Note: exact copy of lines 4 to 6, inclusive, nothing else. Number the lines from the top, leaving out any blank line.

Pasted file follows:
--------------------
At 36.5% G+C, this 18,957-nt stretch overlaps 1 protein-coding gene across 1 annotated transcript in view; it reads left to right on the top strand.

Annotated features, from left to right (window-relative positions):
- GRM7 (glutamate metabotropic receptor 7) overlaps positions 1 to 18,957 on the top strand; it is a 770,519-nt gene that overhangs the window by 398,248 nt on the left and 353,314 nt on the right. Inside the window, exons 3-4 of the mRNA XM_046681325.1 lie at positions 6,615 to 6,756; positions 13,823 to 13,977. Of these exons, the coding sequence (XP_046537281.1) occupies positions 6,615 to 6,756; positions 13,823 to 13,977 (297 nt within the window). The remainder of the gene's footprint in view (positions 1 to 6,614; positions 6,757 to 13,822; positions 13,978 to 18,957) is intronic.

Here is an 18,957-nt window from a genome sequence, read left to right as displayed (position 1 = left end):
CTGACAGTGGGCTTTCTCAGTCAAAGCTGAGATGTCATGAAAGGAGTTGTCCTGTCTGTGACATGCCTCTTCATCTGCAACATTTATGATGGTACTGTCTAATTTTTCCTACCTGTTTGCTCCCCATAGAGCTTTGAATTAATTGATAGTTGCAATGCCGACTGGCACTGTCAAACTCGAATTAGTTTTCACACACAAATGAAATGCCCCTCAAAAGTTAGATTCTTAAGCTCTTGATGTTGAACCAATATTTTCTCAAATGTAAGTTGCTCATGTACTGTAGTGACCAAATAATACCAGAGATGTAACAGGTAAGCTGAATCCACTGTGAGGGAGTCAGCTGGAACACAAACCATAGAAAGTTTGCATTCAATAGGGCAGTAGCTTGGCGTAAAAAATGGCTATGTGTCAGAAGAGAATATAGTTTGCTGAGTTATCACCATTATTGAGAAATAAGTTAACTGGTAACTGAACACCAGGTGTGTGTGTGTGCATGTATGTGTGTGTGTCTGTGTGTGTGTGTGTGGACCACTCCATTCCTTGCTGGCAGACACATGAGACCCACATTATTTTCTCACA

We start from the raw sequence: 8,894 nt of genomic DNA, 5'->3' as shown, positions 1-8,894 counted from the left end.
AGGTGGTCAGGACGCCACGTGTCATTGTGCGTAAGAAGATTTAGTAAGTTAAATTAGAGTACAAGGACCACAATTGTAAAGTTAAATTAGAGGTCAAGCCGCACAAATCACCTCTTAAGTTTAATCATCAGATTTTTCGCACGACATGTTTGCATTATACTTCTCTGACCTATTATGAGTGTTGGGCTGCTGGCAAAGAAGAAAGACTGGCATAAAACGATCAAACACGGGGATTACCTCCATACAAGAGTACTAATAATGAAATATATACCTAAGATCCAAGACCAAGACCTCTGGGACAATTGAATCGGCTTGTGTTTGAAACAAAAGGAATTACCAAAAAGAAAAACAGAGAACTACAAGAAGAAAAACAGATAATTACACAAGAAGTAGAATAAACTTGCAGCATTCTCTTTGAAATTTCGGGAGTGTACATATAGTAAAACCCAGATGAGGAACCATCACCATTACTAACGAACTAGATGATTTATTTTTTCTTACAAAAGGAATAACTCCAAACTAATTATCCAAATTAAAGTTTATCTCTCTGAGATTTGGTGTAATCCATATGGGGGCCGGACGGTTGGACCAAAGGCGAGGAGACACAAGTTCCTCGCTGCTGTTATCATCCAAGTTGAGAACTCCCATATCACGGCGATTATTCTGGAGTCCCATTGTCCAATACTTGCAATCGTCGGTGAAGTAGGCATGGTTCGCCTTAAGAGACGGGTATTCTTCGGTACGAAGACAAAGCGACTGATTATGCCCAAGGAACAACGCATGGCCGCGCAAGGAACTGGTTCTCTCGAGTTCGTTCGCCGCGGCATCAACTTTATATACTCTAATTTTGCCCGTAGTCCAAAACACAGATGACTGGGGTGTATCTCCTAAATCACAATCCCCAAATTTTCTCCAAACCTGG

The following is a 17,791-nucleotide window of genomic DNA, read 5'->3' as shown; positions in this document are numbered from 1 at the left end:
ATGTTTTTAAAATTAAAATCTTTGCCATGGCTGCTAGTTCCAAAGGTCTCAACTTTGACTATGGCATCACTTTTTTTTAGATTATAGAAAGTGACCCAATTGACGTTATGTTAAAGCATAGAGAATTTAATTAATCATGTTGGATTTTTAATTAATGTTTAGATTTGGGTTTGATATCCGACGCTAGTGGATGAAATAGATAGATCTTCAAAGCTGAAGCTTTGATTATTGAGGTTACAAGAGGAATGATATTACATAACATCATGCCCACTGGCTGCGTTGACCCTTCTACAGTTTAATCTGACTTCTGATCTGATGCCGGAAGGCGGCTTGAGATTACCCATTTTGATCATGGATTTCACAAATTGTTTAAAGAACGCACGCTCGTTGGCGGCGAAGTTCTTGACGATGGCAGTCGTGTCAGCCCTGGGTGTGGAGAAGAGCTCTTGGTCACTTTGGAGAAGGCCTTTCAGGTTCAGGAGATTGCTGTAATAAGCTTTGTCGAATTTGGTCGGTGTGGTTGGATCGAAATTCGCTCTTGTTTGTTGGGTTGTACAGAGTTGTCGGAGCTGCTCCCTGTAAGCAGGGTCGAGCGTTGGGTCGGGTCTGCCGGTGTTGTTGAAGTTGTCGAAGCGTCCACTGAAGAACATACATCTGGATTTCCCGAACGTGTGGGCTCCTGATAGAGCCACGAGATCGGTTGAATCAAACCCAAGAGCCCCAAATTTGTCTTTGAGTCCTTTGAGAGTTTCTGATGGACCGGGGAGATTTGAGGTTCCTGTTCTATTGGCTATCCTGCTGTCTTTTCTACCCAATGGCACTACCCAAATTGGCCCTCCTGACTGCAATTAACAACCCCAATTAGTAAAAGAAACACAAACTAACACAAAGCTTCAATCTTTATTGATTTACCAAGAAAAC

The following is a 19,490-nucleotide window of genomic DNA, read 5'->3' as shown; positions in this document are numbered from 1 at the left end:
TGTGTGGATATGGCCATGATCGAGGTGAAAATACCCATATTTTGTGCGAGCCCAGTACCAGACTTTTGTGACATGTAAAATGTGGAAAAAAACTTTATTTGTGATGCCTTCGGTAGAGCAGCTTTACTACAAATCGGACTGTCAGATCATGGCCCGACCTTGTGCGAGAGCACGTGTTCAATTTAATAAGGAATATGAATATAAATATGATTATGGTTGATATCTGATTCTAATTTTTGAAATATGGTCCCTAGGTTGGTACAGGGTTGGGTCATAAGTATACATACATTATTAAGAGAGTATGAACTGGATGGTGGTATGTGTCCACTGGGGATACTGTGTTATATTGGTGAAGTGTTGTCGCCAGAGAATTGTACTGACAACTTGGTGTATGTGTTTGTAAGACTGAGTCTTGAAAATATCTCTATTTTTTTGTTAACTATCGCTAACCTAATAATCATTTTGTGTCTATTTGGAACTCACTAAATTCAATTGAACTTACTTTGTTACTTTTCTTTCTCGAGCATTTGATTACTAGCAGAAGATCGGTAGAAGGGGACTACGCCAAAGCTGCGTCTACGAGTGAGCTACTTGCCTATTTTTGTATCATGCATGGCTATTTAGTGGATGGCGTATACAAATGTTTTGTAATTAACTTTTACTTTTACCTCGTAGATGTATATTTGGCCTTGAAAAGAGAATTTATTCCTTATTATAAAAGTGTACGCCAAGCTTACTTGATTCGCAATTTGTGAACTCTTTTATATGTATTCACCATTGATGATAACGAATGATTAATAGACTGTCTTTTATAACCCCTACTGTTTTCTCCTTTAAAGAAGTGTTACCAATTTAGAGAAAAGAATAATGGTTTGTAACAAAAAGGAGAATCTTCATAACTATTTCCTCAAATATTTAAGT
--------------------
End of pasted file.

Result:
Here is an 18,957-nt window from a genome sequence, read left to right as displayed (position 1 = left end):
CTGACAGTGGGCTTTCTCAGTCAAAGCTGAGATGTCATGAAAGGAGTTGTCCTGTCTGTGACATGCCTCTTCATCTGCAACATTTATGATGGTACTGTCTAATTTTTCCTACCTGTTTGCTCCCCATAGAGCTTTGAATTAATTGATAGTTGCAATGCCGACTGGCACTGTCAAACTCGAATTAGTTTTCACACACAAATGAAATGCCCCTCAAAAGTTAGATTCTTAAGCTCTTGATGTTGAACCAATATTTTCTCAAATGTAAGTTGCTCATGTACTGTAGTGACCAAATAATACCAGAGATGTAACAGGTAAGCTGAATCCACTGTGAGGGAGTCAGCTGGAACACAAACCATAGAAAGTTTGCATTCAATAGGGCAGTAGCTTGGCGTAAAAAATGGCTATGTGTCAGAAGAGAATATAGTTTGCTGAGTTATCACCATTATTGAGAAATAAGTTAACTGGTAACTGAACACCAGGTGTGTGTGTGTGCATGTATGTGTGTGTGTCTGTGTGTGTGTGTGTGGACCACTCCATTCCTTGCTGGCAGACACATGAGACCCACATTATTTTCTCACA

We start from the raw sequence: 8,894 nt of genomic DNA, 5'->3' as shown, positions 1-8,894 counted from the left end.